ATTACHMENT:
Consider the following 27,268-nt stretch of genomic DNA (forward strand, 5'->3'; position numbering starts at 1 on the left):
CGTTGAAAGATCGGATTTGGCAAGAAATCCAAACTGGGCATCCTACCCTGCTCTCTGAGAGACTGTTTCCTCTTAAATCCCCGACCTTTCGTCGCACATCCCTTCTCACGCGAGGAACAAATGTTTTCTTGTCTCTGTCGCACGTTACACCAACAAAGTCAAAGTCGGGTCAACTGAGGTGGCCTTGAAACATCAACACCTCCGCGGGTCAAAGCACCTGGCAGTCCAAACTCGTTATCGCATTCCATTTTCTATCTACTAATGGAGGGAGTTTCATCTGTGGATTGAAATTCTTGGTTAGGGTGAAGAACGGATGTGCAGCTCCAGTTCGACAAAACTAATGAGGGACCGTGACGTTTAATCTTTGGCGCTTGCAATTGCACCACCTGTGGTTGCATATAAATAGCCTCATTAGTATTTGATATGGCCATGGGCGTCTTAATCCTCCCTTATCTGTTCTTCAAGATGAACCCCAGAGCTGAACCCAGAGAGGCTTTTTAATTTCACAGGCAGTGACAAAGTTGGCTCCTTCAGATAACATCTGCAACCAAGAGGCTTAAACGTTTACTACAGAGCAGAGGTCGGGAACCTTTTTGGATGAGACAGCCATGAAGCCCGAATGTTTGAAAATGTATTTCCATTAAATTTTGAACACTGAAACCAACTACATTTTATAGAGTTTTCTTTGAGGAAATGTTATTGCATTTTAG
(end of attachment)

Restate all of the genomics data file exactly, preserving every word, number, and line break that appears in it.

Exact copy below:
Consider the following 27,268-nt stretch of genomic DNA (forward strand, 5'->3'; position numbering starts at 1 on the left):
CGTTGAAAGATCGGATTTGGCAAGAAATCCAAACTGGGCATCCTACCCTGCTCTCTGAGAGACTGTTTCCTCTTAAATCCCCGACCTTTCGTCGCACATCCCTTCTCACGCGAGGAACAAATGTTTTCTTGTCTCTGTCGCACGTTACACCAACAAAGTCAAAGTCGGGTCAACTGAGGTGGCCTTGAAACATCAACACCTCCGCGGGTCAAAGCACCTGGCAGTCCAAACTCGTTATCGCATTCCATTTTCTATCTACTAATGGAGGGAGTTTCATCTGTGGATTGAAATTCTTGGTTAGGGTGAAGAACGGATGTGCAGCTCCAGTTCGACAAAACTAATGAGGGACCGTGACGTTTAATCTTTGGCGCTTGCAATTGCACCACCTGTGGTTGCATATAAATAGCCTCATTAGTATTTGATATGGCCATGGGCGTCTTAATCCTCCCTTATCTGTTCTTCAAGATGAACCCCAGAGCTGAACCCAGAGAGGCTTTTTAATTTCACAGGCAGTGACAAAGTTGGCTCCTTCAGATAACATCTGCAACCAAGAGGCTTAAACGTTTACTACAGAGCAGAGGTCGGGAACCTTTTTGGATGAGACAGCCATGAAGCCCGAATGTTTGAAAATGTATTTCCATTAAATTTTGAACACTGAAACCAACTACATTTTATAGAGTTTTCTTTGAGGAAATGTTATTGCATTTTAG